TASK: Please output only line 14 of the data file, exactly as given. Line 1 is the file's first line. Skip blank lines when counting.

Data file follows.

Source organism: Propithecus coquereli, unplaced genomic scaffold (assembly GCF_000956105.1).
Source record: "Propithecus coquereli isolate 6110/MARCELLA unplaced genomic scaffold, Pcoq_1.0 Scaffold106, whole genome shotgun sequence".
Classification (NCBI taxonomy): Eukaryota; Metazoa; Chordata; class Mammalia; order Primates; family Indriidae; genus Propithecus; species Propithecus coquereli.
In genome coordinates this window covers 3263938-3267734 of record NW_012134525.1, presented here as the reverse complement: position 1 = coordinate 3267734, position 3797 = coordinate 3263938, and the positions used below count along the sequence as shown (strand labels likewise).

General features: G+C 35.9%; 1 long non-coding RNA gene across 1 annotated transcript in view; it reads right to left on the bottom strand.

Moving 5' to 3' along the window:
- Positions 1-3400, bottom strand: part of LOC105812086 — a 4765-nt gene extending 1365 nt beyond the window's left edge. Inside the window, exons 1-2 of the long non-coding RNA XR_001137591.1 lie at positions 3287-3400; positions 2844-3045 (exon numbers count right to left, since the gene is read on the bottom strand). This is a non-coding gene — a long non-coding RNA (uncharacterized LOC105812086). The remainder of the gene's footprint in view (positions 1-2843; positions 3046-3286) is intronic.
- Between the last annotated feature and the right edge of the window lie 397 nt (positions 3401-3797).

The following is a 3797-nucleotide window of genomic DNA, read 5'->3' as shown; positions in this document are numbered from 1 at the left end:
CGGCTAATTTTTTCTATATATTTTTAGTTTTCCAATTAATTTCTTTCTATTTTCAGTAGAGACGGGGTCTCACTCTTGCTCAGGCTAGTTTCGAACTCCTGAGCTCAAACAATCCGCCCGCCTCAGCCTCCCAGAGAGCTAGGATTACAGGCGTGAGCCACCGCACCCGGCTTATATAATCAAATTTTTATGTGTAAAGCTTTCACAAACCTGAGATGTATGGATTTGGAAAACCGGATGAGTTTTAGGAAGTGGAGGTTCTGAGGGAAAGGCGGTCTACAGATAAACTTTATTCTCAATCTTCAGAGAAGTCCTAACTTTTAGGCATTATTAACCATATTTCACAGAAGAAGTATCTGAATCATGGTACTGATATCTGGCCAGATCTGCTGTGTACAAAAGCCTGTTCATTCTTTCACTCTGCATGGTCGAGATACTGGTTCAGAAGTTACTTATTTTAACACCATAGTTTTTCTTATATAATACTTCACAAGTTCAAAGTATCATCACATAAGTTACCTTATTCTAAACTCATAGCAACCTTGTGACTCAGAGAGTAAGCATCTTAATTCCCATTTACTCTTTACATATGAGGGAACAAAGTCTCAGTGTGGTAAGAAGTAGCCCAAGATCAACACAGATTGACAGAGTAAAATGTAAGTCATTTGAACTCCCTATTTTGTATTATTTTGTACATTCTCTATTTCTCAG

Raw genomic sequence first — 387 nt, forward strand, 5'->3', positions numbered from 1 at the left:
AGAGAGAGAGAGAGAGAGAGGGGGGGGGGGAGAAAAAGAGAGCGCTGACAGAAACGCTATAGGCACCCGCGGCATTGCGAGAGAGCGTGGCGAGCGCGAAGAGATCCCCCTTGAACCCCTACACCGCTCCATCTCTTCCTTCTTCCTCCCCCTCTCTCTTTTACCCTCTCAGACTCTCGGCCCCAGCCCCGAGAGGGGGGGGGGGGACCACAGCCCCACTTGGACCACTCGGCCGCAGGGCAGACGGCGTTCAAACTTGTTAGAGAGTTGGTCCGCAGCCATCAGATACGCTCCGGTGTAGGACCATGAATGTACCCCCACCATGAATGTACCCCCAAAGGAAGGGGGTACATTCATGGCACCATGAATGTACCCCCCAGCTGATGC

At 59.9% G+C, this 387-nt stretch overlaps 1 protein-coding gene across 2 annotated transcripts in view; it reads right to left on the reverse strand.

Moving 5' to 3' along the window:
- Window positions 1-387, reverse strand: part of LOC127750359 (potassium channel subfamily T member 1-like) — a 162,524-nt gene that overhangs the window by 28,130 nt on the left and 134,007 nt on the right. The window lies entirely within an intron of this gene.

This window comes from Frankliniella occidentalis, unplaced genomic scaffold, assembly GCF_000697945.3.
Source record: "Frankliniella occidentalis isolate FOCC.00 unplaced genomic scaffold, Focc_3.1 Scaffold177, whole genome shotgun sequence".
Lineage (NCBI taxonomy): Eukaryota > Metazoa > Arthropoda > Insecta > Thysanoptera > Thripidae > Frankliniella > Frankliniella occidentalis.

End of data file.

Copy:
Moving 5' to 3' along the window: